However, here’s the rub. Have you seen that C class commercial that is all over the TV now? It’s called “Passing through” – and the slightly angry guy driving it is the perfect customer to market this car to. I have seen a LOT of CTS Coupes wandering around locally, and the driver is either an Affliction-wearing mid-life crisis denying meat head, or a member of Cadillac’s dwindling AARP loyalty program. The design is essentially PERFECT for them – sharp, “sporty”, and aggressive up front; soft, rounded, and comfortable in the middle; and artificially tightened with the automotive equivalent of a tramp stamp in the back. It shouldn’t work, but it does. And while the design may be dubious, I am quite happy that the -V has CRAZY balls as a sub-GT.

  • avatar

    I have to side with those who love this car. Not every detail is perfect, and the amount of sheet metal between the rear wheels and the rear quarter window is inded excessive, but the car makes a statement; it does not look like anything elso on the road (though I enjoyed the AMX reference!). The fastback roofline and the extended taillights (which I quite like) make this a car that I stop and stare at whenever one goes by. An early reviewer wrote that this is GM’s most original design since the ’63 Riviera, and there may be some truth in that.

    That being said, when it came time to put my money down and replace my TT, I had to go with the Audi A5. The CTS Coupe was a bit too blingy for me. It’s not inappropriate for a Cadillac, but I guess in the end I am not quite a Cadillac type of guy. Just as my father got the ’59 Olds Super 88 and the ’64 Riviera and the ’70 Toronado in lieu of the comparable Cadillacs, I had to go with the less glitzy, better proportioned design. Though in retrospect, wouldn’t you rather have had the ’59 Cadillac?

  • avatar

    The thing I love about Cadillacs is that they are BOLD and that they make a powerful statement to all onlookers. You’ll never confuse a Caddy with a Bimmer or Audi; the Cadillac just has that stance and poise about it that differentiates it from pretty much everything else on the road. It’s certainly not in everyone’s taste, but I’ll be honest in that there’s not another car that I want to own more than this one(with the Hennessy L700 package, heh heh…….).

    Motor Trend did an article about a year ago when they took one of these to Qatar, where S-Classes and Porsches and Royces are a dime a dozen among the ruling elite. They repeatedly stressed that NO OTHER car got the attention that the CTSV Coupe did- Cadillac seems to be really taking off there. To those people who are in the market for a pricey automobile (read: rich people), that’s usually a big priority and the fact that the Cadillac is unashamedly American is a bonus that shouldn’t be discounted either.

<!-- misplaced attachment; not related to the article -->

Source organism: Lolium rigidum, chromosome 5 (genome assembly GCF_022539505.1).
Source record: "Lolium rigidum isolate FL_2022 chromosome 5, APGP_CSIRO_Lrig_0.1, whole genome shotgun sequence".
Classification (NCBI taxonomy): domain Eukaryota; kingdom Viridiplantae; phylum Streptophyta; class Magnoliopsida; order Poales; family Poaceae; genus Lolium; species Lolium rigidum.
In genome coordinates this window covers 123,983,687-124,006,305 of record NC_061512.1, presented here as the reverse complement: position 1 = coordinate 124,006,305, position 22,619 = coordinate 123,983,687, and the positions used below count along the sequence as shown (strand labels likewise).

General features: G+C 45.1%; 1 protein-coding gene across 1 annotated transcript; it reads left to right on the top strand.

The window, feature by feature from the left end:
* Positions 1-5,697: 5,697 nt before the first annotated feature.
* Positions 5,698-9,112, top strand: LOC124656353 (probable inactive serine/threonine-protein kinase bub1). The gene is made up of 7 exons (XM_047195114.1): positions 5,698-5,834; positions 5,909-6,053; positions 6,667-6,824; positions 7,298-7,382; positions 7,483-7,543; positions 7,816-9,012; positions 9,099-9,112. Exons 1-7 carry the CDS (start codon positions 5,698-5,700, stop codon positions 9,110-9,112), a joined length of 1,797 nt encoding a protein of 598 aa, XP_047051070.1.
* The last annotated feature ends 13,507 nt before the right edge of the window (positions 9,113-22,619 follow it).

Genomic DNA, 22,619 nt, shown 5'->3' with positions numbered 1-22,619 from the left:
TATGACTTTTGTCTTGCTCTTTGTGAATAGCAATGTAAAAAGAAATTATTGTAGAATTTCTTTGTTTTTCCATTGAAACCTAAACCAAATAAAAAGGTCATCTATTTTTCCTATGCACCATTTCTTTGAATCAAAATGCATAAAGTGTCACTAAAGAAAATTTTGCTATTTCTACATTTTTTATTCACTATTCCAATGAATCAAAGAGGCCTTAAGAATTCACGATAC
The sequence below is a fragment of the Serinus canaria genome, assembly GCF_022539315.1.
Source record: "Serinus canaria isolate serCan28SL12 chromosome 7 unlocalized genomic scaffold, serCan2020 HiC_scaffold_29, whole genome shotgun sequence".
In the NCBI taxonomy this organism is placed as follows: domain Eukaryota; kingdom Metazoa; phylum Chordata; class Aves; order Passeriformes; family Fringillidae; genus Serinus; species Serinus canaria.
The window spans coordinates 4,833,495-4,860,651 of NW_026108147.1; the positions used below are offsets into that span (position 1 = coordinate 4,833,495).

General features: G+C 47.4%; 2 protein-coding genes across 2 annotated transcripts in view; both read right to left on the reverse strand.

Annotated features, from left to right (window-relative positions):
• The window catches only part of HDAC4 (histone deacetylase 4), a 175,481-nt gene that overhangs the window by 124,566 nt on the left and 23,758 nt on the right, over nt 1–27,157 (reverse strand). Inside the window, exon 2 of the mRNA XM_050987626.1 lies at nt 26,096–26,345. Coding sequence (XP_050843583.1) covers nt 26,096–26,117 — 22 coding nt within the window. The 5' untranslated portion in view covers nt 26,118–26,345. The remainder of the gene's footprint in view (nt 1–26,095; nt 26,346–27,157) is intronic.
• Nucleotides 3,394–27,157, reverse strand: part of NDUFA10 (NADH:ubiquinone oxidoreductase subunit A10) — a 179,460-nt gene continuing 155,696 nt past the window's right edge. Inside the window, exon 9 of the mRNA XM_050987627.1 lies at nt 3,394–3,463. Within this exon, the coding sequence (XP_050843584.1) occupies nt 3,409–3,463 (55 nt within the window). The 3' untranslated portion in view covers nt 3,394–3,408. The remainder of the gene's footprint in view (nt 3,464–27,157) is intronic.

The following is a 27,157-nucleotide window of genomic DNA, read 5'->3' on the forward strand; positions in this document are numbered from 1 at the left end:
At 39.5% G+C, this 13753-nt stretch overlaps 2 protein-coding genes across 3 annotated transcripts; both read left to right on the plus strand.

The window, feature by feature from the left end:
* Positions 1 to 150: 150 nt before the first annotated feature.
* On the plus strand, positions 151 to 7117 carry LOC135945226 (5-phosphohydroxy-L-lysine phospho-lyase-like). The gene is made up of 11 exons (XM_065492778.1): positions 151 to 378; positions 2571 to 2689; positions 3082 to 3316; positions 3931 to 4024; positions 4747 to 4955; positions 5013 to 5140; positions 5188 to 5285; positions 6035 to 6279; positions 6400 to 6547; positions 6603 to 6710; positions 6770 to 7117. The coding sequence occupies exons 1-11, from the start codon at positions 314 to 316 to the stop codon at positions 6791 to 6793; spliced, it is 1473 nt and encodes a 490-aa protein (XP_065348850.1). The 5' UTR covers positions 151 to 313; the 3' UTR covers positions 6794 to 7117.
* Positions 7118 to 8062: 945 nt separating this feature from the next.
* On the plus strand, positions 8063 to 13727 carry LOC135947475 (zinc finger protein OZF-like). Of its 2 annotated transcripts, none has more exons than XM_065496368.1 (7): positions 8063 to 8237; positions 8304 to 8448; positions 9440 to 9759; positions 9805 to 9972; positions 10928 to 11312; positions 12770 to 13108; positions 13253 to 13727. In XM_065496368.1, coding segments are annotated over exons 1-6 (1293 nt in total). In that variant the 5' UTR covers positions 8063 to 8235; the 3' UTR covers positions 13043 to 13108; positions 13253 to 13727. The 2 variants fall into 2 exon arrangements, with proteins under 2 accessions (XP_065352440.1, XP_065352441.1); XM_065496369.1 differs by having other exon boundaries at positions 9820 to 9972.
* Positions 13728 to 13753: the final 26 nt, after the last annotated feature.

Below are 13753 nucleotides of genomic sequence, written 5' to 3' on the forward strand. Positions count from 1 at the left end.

I’d compare this car to the DeLorean actually, both were absurd for their times but both are instantly recognizable icons. Both cars were garish to the point that they created opposing communities of fans and haters, but over thirty years later the DeLorean is “the” car that everyone remembers from the 80’s. So too will it be the case with the CTS Coupe in my opinion. It’ll go down as the car that showed GM was serious about making a statement with their automobiles again, and like the DeLorean and even my cherished Slantback from three decades prior I think the proponents of the car’s styling will outlast the opponents of it.

    • 0 avatar

      You have a rather awesome TTAC screen name.

      That said, anything Motor Trend notices about a car on a GM-sponsored press junket needs to be subjected to some filter. In my case, I know a couple of ex-pat Indians living in the Middle East, and they only talk about European brands…not Caddies. If they are desirable to the average bystander, it’s probably more along the lines of Panther Love or Aussie RWD V8 Sedan Love.

      I’d be rather surprised if a majority of premium car buyers will steer clear of AMGs/M5s for a V-series.

      • 0 avatar

        It’s almost as good a screen name as mine! j/k :)

        Sajeev, please do one of these on your Mark VIII!!!

        While this particular car (the Caddy) isn’t necessarily for me, I still love the idea of a personal luxury-type coupe. I saw a Mark VIII last week in Deep Jewel Green, I think I drooled a little…

  • avatar

    Sajeev makes good points. When it comes to performance cars, GM goes over the top with the cheap bling.

    I’ve seen several regular “plain-jane” versions of the CTS Coupe. To me, they look good. It’s much like how the last few BMW 3-series Coupes and the second-generation 1970-1978 Camaro/Firebird looked better in their base trim than the gaudy performance (M3/Z28/Trans-Am) variants.

  • avatar

    I like the styling on the Superfly era coupes more, but the V is about a million times faster and better built than those.

    My biggest problem with the V is that AMGs powered by the M156 sound better.

  • avatar